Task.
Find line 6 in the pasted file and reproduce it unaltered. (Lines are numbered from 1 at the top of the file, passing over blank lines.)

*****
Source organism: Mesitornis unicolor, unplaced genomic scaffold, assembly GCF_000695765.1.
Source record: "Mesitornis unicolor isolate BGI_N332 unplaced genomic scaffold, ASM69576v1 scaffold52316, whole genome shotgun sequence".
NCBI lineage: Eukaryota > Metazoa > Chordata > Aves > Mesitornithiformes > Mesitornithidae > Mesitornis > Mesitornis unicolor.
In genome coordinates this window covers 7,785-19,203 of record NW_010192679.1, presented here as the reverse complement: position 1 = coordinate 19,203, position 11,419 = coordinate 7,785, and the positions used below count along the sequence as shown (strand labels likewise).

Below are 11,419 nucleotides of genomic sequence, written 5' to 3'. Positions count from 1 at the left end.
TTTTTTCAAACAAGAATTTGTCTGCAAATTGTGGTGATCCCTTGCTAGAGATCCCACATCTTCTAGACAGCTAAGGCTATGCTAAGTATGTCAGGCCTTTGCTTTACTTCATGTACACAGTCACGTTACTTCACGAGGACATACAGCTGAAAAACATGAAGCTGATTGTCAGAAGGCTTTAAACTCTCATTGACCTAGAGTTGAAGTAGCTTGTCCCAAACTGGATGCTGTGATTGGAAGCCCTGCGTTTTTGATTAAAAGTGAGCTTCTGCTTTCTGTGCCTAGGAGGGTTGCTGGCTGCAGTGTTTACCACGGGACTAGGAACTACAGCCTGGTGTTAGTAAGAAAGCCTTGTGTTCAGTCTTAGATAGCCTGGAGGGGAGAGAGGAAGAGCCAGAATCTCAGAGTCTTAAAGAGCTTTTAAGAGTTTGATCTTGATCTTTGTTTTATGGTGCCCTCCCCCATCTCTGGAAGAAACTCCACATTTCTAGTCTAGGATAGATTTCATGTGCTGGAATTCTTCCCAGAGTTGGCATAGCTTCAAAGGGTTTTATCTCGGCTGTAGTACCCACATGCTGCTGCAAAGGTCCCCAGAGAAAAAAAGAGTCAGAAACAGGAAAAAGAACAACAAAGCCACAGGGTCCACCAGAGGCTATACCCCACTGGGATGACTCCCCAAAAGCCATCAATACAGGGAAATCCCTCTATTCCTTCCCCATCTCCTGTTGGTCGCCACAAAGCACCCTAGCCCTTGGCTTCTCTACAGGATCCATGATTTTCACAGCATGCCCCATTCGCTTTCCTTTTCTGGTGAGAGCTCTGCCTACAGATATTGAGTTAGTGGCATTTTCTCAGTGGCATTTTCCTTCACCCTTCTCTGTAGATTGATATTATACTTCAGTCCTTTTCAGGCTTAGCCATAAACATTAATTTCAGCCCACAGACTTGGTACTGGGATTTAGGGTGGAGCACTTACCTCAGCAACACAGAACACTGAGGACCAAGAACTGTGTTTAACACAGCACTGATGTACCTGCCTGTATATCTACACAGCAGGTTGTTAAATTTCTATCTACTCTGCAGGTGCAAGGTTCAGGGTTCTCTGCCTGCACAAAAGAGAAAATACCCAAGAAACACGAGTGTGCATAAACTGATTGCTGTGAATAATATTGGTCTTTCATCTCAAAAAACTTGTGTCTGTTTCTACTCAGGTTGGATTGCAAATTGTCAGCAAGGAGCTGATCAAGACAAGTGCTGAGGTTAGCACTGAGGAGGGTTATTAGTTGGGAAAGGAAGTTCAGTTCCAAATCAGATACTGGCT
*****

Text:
TTTTTTCAAACAAGAATTTGTCTGCAAATTGTGGTGATCCCTTGCTAGAGATCCCACATCTTCTAGACAGCTAAGGCTATGCTAAGTATGTCAGGCCTTTGCTTTACTTCATGTACACAGTCACGTTACTTCACGAGGACATACAGCTGAAAAACATGAAGCTGATTGTCAGAAGGCTTTAAACTCTCATTGACCTAGAGTTGAAGTAGCTTGTCCCAAACTGGATGCTGTGATTGGAAGCCCTGCGTTTTTGATTAAAAGTGAGCTTCTGCTTTCTGTGCCTAGGAGGGTTGCTGGCTGCAGTGTTTACCACGGGACTAGGAACTACAGCCTGGTGTTAGTAAGAAAGCCTTGTGTTCAGTCTTAGATAGCCTGGAGGGGAGAGAGGAAGAGCCAGAATCTCAGAGTCTTAAAGAGCTTTTAAGAGTTTGATCTTGATCTTTGTTTTATGGTGCCCTCCCCCATCTCTGGAAGAAACTCCACATTTCTAGTCTAGGATAGATTTCATGTGCTGGAATTCTTCCCAGAGTTGGCATAGCTTCAAAGGGTTTTATCTCGGCTGTAGTACCCACATGCTGCTGCAAAGGTCCCCAGAGAAAAAAAGAGTCAGAAACAGGAAAAAGAACAACAAAGCCACAGGGTCCACCAGAGGCTATACCCCACTGGGATGACTCCCCAAAAGCCATCAATACAGGGAAATCCCTCTATTCCTTCCCCATCTCCTGTTGGTCGCCACAAAGCACCCTAGCCCTTGGCTTCTCTACAGGATCCATGATTTTCACAGCATGCCCCATTCGCTTTCCTTTTCTGGTGAGAGCTCTGCCTACAGATATTGAGTTAGTGGCATTTTCTCAGTGGCATTTTCCTTCACCCTTCTCTGTAGATTGATATTATACTTCAGTCCTTTTCAGGCTTAGCCATAAACATTAATTTCAGCCCACAGACTTGGTACTGGGATTTAGGGTGGAGCACTTACCTCAGCAACACAGAACACTGAGGACCAAGAACTGTGTTTAACACAGCACTGATGTACCTGCCTGTATATCTACACAGCAGGTTGTTAAATTTCTATCTACTCTGCAGGTGCAAGGTTCAGGGTTCTCTGCCTGCACAAAAGAGAAAATACCCAAGAAACACGAGTGTGCATAAACTGATTGCTGTGAATAATATTGGTCTTTCATCTCAAAAAACTTGTGTCTGTTTCTACTCAGGTTGGATTGCAAATTGTCAGCAAGGAGCTGATCAAGACAAGTGCTGAGGTTAGCACTGAGGAGGGTTATTAGTTGGGAAAGGAAGTTCAGTTCCAAATCAGATACTGGCT